The Big Apple – one of the most exciting, vibrant, and most cosmopolitan cities in the world. More than eight million people call New York City home, among them Katie MacLeod. For the Scots-born writer, the hustle and bustle is a huge contrast to her childhood spent in the calm and natural beauty of the Outer Hebrides. Katie, 28, still loves her Scottish homeland on Lewis, but big city life is now second nature to her. She has spent time living in Philadelphia, and the Chinese city of Tianjin. Her career as a travel writer has taken her to some of the most exotic and lively parts of the world, and she is the author of a popular and award-winning blog, Stories My Suitcase Could Tell.
I’ve been writing in some form or another for as long as I can remember, and English was always my favourite subject at school. My first foray into journalism came while I was at the University of St Andrews, when I got involved with the student newspaper, The Saint.
During the holidays, I also started working for Events, one of the local newspapers in the Western Isles, and that was it, really – I’ve been writing for them ever since, filing copy from Stornoway, NYC, and even China.
It was while living in China after graduation that I first got into travel writing, although it was almost by accident. I started blogging about my experiences there, and I enjoyed it so much that when I returned home, I started a new blog – Stories My Suitcase Could Tell – that covered travel more generally.
What started as a hobby has essentially become another job – although that’s also partly because blogging itself has become a recognised industry in its own right in the years since I started. I still write about everything from business to books for other publications, but I get to indulge my creativity with travel writing on the blog, too, so I’ve got the best of both worlds.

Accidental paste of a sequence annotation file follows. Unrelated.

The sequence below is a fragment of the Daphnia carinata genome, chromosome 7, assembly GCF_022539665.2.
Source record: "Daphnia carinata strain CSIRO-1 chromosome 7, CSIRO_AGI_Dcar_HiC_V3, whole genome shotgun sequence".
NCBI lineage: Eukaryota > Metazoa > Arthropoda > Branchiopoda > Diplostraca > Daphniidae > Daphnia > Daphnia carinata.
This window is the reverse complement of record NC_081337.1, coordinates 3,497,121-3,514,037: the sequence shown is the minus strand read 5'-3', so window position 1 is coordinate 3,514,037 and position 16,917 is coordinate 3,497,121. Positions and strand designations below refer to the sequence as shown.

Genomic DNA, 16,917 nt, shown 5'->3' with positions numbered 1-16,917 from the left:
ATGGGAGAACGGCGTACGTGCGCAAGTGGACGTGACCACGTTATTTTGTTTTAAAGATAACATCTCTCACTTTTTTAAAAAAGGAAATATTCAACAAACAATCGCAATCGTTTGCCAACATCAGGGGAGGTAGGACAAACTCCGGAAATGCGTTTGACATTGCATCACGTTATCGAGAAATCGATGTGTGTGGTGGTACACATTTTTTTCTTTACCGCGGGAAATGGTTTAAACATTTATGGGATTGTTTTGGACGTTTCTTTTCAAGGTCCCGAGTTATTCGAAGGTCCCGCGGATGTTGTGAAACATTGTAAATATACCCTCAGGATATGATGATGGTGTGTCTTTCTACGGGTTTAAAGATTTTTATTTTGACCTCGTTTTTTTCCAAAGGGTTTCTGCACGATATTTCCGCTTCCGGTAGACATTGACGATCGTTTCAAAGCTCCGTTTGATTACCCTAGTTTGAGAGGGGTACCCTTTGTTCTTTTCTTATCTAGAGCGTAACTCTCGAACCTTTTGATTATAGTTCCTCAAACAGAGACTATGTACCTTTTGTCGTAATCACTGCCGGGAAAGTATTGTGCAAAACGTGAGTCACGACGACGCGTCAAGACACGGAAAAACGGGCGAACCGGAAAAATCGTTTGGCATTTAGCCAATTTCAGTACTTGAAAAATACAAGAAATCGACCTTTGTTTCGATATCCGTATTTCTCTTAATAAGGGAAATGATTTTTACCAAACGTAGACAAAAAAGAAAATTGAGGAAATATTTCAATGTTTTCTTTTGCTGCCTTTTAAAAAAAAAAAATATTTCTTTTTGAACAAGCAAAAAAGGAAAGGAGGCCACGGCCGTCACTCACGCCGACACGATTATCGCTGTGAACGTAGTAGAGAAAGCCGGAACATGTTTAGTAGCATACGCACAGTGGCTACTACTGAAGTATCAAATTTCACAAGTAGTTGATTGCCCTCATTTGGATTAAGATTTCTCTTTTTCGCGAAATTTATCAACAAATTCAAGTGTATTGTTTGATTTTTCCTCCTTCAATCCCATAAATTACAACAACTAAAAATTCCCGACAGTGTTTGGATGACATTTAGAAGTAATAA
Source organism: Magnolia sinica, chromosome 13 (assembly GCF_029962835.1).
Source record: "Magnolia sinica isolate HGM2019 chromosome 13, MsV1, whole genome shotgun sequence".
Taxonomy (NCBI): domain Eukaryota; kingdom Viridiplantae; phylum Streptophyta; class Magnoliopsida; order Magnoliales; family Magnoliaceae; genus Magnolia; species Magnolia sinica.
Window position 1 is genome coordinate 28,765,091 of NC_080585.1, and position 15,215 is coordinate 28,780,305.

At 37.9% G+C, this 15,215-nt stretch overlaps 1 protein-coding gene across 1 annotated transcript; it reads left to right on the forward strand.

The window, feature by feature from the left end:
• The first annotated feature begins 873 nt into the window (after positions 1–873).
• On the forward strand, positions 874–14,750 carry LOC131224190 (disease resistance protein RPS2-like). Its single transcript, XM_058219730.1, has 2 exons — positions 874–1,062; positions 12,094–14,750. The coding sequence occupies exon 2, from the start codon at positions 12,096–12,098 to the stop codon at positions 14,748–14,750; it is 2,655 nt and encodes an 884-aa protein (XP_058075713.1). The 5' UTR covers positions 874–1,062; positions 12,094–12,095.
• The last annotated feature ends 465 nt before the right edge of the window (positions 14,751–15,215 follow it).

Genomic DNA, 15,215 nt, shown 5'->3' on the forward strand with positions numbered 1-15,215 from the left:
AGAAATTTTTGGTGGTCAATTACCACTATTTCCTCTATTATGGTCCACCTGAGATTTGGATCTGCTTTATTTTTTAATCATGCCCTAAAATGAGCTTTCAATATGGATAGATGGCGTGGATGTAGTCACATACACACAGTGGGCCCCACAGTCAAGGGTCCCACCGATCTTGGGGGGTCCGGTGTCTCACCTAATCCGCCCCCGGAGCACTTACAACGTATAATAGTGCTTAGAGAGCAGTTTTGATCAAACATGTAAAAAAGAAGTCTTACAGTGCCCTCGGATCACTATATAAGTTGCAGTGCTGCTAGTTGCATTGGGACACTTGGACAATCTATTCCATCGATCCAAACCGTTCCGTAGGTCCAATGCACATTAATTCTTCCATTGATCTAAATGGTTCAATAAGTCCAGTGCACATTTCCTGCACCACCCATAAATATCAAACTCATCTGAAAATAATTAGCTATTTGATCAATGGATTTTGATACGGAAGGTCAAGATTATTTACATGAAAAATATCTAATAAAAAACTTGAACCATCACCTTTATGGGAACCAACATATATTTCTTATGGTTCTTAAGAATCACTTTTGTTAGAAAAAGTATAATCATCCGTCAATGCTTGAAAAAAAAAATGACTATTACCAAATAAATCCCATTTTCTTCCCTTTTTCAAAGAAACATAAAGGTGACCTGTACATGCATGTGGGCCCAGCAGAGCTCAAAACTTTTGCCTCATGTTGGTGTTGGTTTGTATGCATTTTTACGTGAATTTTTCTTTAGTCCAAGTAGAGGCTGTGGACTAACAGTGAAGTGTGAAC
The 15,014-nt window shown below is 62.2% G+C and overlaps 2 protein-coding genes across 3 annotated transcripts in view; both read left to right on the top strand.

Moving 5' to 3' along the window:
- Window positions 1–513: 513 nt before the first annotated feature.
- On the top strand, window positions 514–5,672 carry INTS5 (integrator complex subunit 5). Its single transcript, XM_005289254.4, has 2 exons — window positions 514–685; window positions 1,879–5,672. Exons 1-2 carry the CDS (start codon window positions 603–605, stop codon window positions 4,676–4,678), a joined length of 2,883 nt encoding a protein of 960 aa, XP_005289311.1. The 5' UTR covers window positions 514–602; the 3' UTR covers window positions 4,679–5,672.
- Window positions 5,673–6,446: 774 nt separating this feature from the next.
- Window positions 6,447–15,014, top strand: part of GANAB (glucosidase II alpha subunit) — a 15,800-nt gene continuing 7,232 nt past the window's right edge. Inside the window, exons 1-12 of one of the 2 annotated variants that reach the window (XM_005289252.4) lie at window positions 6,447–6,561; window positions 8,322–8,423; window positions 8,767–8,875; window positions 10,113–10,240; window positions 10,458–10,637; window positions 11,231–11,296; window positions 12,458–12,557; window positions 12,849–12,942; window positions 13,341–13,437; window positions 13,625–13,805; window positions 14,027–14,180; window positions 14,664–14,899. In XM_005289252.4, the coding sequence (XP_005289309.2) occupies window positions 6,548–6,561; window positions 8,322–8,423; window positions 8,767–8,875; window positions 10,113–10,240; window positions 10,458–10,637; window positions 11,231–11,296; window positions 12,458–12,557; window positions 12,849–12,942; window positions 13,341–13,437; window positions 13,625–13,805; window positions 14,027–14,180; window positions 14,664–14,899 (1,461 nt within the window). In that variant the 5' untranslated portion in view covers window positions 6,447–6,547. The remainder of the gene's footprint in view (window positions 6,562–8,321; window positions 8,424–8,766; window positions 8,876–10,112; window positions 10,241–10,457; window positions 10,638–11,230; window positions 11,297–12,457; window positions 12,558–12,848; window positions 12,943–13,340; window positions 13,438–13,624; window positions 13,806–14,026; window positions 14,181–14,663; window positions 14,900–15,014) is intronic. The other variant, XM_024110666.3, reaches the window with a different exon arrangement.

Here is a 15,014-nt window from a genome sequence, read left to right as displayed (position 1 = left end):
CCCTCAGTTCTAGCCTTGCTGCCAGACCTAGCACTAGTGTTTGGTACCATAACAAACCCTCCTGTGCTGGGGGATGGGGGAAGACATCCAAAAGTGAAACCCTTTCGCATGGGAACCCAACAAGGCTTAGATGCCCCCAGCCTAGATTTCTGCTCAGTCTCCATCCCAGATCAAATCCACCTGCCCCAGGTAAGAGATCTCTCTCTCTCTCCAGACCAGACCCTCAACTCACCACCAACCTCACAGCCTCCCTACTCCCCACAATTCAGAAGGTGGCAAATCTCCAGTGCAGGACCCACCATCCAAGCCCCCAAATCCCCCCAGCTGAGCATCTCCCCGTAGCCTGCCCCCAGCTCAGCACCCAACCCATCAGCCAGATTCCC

The travel can sometimes be glamorous, but there is a lot more work behind the scenes than a lot of people realise. You’re constantly taking notes while you’re on the go, taking and editing photos, posting to social media, and making sure your site is running properly. It never gets boring, though, that’s for sure.
Every time I’m asked about my favourite place, I give a different answer. I won a two-week trip to Kenya as part of a writing competition in 2014, and going on safari there is probably one of my most memorable travel experiences. Seeing animals like elephants and lions in the wild is almost surreal, and the landscape was stunning too.
This autumn I visited the Vatican, and that’s up there on the ‘most memorable list’ as well. Spending a morning there was incredible. I’ve never seen so many historical artefacts and so much world-famous art in one place before, and the Sistine Chapel is just as amazing as everyone says it is.
My husband is from the US, and we decided to settle in New York; I’ve been here for just over two years now. I love living in New York. It’s impossible to get bored here, as there’s so much to do, so many new foods to eat, new exhibitions to see, and new events to attend. This really is the city that never sleeps.
Moving here wasn’t too much of an adjustment, either, as I had already spent a summer here as an intern during university. I also lived in Philadelphia for a year, studying political science at the University of Pennsylvania, and I spent a year in Tianjin, China, while teaching English with the British Council, so I was already comfortable with city living.
At this point, then, I’m quite used to the contrast between island life and city life – although I admit on occasion I do miss the fresh air and peace and quiet of home. It’s always nice to go back to the Hebrides and recharge, and of course to catch up with friends and family. I try to get home at least once a year.
Everyone has been very welcoming and friendly since I moved here, and people are always interested in hearing more about Scotland – especially when they find out I’m from the Hebrides.
I thoroughly enjoy being part of the writing scene here in New York, and I’ve met lots of fellow writers, journalists, and bloggers here.
I find that the biggest differences between American and British media are in broadcast news. When I first came to the US, in 2008, I remember being surprised at the lack of international stories on the news channels.
In terms of the recent election coverage, I found the continued use of ‘false equivalence’ quite odd – it’s not something I’ve really noticed in the UK – and the 24/7 entertainment-style coverage was overbearing at times.
I do miss Scotland, and the UK as a whole, mostly because my family and friends are all over there. I miss the food sometimes too – like Stornoway Black Pudding, and Cadbury’s chocolate. Luckily, I can find the latter in NYC without too much difficulty, but sadly Stornoway Black Pudding is still banned in the USA…
To read Katie’s blog, go here